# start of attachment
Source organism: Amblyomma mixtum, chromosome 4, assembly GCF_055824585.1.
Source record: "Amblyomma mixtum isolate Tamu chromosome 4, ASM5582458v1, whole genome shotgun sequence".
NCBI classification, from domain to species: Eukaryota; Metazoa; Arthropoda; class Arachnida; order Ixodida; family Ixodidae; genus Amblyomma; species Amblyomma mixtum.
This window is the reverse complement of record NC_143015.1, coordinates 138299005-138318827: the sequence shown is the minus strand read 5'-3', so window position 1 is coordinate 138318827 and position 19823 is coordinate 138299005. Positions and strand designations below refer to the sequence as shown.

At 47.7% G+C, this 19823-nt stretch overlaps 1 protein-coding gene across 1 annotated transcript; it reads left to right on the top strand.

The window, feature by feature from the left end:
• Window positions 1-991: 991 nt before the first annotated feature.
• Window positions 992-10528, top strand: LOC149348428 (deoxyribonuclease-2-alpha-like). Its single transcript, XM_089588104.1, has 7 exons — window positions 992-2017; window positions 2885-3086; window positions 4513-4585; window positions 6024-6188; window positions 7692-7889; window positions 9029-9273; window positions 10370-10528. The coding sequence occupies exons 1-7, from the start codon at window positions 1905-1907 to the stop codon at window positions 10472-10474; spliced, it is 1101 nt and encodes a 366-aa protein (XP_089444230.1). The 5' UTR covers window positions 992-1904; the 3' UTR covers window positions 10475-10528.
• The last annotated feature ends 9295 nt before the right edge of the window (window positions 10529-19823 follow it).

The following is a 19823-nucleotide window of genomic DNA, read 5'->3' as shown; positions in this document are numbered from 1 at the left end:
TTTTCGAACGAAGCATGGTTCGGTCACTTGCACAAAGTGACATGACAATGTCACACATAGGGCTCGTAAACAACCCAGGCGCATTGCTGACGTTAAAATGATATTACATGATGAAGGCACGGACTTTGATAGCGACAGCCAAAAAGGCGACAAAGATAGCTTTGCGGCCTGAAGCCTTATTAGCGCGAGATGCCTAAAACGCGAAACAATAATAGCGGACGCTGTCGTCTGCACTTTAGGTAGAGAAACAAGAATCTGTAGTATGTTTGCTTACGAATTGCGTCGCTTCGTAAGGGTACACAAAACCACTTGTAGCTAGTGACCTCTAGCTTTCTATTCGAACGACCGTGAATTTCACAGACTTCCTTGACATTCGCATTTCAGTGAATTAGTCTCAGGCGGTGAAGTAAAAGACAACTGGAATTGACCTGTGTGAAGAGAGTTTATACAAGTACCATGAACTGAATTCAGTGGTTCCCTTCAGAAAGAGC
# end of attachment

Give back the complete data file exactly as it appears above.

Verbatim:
Source organism: Amblyomma mixtum, chromosome 4, assembly GCF_055824585.1.
Source record: "Amblyomma mixtum isolate Tamu chromosome 4, ASM5582458v1, whole genome shotgun sequence".
NCBI classification, from domain to species: Eukaryota; Metazoa; Arthropoda; class Arachnida; order Ixodida; family Ixodidae; genus Amblyomma; species Amblyomma mixtum.
This window is the reverse complement of record NC_143015.1, coordinates 138299005-138318827: the sequence shown is the minus strand read 5'-3', so window position 1 is coordinate 138318827 and position 19823 is coordinate 138299005. Positions and strand designations below refer to the sequence as shown.

At 47.7% G+C, this 19823-nt stretch overlaps 1 protein-coding gene across 1 annotated transcript; it reads left to right on the top strand.

The window, feature by feature from the left end:
• Window positions 1-991: 991 nt before the first annotated feature.
• Window positions 992-10528, top strand: LOC149348428 (deoxyribonuclease-2-alpha-like). Its single transcript, XM_089588104.1, has 7 exons — window positions 992-2017; window positions 2885-3086; window positions 4513-4585; window positions 6024-6188; window positions 7692-7889; window positions 9029-9273; window positions 10370-10528. The coding sequence occupies exons 1-7, from the start codon at window positions 1905-1907 to the stop codon at window positions 10472-10474; spliced, it is 1101 nt and encodes a 366-aa protein (XP_089444230.1). The 5' UTR covers window positions 992-1904; the 3' UTR covers window positions 10475-10528.
• The last annotated feature ends 9295 nt before the right edge of the window (window positions 10529-19823 follow it).

The following is a 19823-nucleotide window of genomic DNA, read 5'->3' as shown; positions in this document are numbered from 1 at the left end:
TTTTCGAACGAAGCATGGTTCGGTCACTTGCACAAAGTGACATGACAATGTCACACATAGGGCTCGTAAACAACCCAGGCGCATTGCTGACGTTAAAATGATATTACATGATGAAGGCACGGACTTTGATAGCGACAGCCAAAAAGGCGACAAAGATAGCTTTGCGGCCTGAAGCCTTATTAGCGCGAGATGCCTAAAACGCGAAACAATAATAGCGGACGCTGTCGTCTGCACTTTAGGTAGAGAAACAAGAATCTGTAGTATGTTTGCTTACGAATTGCGTCGCTTCGTAAGGGTACACAAAACCACTTGTAGCTAGTGACCTCTAGCTTTCTATTCGAACGACCGTGAATTTCACAGACTTCCTTGACATTCGCATTTCAGTGAATTAGTCTCAGGCGGTGAAGTAAAAGACAACTGGAATTGACCTGTGTGAAGAGAGTTTATACAAGTACCATGAACTGAATTCAGTGGTTCCCTTCAGAAAGAGC